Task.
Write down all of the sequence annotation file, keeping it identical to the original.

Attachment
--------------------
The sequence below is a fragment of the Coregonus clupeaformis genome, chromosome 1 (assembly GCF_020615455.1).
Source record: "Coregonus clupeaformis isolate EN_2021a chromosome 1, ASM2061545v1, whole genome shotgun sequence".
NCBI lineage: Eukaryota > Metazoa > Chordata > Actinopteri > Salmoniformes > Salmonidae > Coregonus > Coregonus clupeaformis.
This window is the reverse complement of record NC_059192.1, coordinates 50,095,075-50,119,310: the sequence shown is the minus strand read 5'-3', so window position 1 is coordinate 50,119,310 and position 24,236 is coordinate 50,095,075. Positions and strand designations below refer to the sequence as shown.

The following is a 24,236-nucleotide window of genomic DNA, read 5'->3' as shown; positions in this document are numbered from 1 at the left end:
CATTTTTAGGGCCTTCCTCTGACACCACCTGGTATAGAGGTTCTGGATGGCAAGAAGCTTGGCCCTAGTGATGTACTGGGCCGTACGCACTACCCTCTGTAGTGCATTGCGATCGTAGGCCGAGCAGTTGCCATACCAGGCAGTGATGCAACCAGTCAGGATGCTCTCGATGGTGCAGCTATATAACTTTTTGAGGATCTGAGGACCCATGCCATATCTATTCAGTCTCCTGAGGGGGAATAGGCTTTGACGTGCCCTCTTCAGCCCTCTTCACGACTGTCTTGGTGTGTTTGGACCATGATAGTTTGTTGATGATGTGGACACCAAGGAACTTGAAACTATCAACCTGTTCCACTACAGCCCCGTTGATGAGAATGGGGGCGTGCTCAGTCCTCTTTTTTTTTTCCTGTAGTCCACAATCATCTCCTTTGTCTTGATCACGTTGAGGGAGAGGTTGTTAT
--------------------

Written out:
The sequence below is a fragment of the Coregonus clupeaformis genome, chromosome 1 (assembly GCF_020615455.1).
Source record: "Coregonus clupeaformis isolate EN_2021a chromosome 1, ASM2061545v1, whole genome shotgun sequence".
NCBI lineage: Eukaryota > Metazoa > Chordata > Actinopteri > Salmoniformes > Salmonidae > Coregonus > Coregonus clupeaformis.
This window is the reverse complement of record NC_059192.1, coordinates 50,095,075-50,119,310: the sequence shown is the minus strand read 5'-3', so window position 1 is coordinate 50,119,310 and position 24,236 is coordinate 50,095,075. Positions and strand designations below refer to the sequence as shown.

The following is a 24,236-nucleotide window of genomic DNA, read 5'->3' as shown; positions in this document are numbered from 1 at the left end:
CATTTTTAGGGCCTTCCTCTGACACCACCTGGTATAGAGGTTCTGGATGGCAAGAAGCTTGGCCCTAGTGATGTACTGGGCCGTACGCACTACCCTCTGTAGTGCATTGCGATCGTAGGCCGAGCAGTTGCCATACCAGGCAGTGATGCAACCAGTCAGGATGCTCTCGATGGTGCAGCTATATAACTTTTTGAGGATCTGAGGACCCATGCCATATCTATTCAGTCTCCTGAGGGGGAATAGGCTTTGACGTGCCCTCTTCAGCCCTCTTCACGACTGTCTTGGTGTGTTTGGACCATGATAGTTTGTTGATGATGTGGACACCAAGGAACTTGAAACTATCAACCTGTTCCACTACAGCCCCGTTGATGAGAATGGGGGCGTGCTCAGTCCTCTTTTTTTTTTCCTGTAGTCCACAATCATCTCCTTTGTCTTGATCACGTTGAGGGAGAGGTTGTTAT